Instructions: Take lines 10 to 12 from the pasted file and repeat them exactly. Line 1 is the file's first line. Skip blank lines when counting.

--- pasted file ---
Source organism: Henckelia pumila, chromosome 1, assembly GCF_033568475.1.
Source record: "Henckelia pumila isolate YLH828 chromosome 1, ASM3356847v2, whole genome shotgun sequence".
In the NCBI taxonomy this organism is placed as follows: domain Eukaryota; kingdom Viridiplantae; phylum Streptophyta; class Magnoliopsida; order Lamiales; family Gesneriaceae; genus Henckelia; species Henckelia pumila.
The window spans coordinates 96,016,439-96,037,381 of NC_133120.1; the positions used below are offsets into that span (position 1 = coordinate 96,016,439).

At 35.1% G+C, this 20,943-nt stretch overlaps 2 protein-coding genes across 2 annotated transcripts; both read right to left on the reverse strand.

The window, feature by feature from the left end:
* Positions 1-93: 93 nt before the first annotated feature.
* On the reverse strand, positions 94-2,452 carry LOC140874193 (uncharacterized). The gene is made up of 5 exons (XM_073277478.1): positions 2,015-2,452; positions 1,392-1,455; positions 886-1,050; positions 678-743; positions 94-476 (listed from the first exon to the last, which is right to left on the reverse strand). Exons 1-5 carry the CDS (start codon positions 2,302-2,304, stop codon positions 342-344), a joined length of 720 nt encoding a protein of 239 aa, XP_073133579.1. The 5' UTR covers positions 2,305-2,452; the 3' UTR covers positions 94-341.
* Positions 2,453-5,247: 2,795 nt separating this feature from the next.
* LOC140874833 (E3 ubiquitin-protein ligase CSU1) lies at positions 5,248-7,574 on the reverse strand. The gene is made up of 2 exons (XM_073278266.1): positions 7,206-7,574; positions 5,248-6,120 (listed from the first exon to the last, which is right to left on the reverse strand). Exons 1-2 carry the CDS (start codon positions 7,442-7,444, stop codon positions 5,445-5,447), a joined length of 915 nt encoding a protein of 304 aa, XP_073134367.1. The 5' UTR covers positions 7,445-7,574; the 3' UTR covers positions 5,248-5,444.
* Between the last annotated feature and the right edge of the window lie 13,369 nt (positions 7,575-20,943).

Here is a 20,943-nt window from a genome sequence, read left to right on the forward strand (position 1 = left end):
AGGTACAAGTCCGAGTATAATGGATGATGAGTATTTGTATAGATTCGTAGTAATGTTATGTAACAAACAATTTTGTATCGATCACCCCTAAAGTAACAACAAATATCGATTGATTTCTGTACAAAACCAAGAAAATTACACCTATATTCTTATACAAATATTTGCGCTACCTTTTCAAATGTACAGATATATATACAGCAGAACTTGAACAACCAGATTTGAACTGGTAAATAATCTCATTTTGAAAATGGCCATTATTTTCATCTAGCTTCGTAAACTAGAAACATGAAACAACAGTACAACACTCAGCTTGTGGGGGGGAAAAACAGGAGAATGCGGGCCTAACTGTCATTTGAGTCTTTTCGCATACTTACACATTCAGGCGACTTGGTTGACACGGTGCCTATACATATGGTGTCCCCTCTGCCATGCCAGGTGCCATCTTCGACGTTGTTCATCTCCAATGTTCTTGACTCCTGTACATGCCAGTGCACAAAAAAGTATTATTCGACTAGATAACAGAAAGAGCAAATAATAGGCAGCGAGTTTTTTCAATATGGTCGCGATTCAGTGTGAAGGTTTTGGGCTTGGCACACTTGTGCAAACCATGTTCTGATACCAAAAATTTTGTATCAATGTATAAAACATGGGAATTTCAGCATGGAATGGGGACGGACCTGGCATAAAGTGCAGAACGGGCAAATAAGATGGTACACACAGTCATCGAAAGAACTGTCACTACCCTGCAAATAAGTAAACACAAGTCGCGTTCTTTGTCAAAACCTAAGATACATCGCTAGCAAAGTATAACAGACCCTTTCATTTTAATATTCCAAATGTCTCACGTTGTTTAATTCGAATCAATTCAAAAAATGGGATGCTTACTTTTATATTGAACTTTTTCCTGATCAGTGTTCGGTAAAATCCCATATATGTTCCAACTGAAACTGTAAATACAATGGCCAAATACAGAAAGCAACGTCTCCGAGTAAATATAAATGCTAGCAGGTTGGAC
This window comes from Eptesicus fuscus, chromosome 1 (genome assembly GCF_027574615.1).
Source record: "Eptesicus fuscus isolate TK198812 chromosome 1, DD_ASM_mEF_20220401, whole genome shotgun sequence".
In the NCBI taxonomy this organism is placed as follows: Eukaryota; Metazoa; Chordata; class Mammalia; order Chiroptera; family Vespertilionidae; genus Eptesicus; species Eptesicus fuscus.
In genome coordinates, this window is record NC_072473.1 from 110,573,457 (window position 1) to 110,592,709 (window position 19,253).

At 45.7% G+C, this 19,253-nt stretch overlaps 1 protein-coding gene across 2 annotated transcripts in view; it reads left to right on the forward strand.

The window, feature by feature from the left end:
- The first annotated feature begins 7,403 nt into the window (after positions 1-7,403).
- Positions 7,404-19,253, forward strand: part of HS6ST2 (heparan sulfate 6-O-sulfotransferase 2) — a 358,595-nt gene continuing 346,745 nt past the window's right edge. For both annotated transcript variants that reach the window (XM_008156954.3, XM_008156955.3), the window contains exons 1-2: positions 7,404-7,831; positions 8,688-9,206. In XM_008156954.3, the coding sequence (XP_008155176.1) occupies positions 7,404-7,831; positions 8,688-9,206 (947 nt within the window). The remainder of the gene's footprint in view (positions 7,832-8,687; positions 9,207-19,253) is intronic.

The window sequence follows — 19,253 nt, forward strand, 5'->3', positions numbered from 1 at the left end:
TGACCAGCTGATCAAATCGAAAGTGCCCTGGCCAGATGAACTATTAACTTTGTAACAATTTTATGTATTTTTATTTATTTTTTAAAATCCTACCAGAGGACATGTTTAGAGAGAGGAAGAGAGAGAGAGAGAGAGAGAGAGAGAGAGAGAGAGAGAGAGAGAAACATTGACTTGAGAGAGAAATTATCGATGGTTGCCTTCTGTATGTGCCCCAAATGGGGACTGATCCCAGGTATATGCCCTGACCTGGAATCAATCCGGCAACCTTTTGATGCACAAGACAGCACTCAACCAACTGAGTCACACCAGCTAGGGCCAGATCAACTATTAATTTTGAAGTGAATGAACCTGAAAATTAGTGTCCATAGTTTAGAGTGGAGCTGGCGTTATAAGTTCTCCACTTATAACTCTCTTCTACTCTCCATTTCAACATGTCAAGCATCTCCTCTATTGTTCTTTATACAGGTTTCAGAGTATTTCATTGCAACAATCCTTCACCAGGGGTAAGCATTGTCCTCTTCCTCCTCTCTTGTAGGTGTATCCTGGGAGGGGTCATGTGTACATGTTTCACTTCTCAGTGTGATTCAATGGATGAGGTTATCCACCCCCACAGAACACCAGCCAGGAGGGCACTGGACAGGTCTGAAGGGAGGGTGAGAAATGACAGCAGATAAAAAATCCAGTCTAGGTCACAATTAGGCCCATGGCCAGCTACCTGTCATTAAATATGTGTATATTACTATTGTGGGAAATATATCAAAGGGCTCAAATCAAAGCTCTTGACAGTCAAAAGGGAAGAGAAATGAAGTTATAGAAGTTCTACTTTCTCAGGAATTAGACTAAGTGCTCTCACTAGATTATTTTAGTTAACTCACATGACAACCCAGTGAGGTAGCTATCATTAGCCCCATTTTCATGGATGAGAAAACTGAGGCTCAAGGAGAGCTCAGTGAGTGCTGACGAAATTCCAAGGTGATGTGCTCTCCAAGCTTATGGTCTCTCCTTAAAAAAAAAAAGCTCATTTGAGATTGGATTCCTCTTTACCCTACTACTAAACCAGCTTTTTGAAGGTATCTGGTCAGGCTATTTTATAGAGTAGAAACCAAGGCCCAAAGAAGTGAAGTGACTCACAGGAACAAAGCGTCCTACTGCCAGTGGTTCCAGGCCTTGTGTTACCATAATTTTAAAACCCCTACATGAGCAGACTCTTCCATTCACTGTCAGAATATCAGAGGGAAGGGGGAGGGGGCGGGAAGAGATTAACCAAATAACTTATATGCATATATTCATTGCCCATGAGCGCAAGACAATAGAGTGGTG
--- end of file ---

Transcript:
* LOC140874833 (E3 ubiquitin-protein ligase CSU1) lies at positions 5,248-7,574 on the reverse strand. The gene is made up of 2 exons (XM_073278266.1): positions 7,206-7,574; positions 5,248-6,120 (listed from the first exon to the last, which is right to left on the reverse strand). Exons 1-2 carry the CDS (start codon positions 7,442-7,444, stop codon positions 5,445-5,447), a joined length of 915 nt encoding a protein of 304 aa, XP_073134367.1. The 5' UTR covers positions 7,445-7,574; the 3' UTR covers positions 5,248-5,444.
* Between the last annotated feature and the right edge of the window lie 13,369 nt (positions 7,575-20,943).

Here is a 20,943-nt window from a genome sequence, read left to right on the forward strand (position 1 = left end):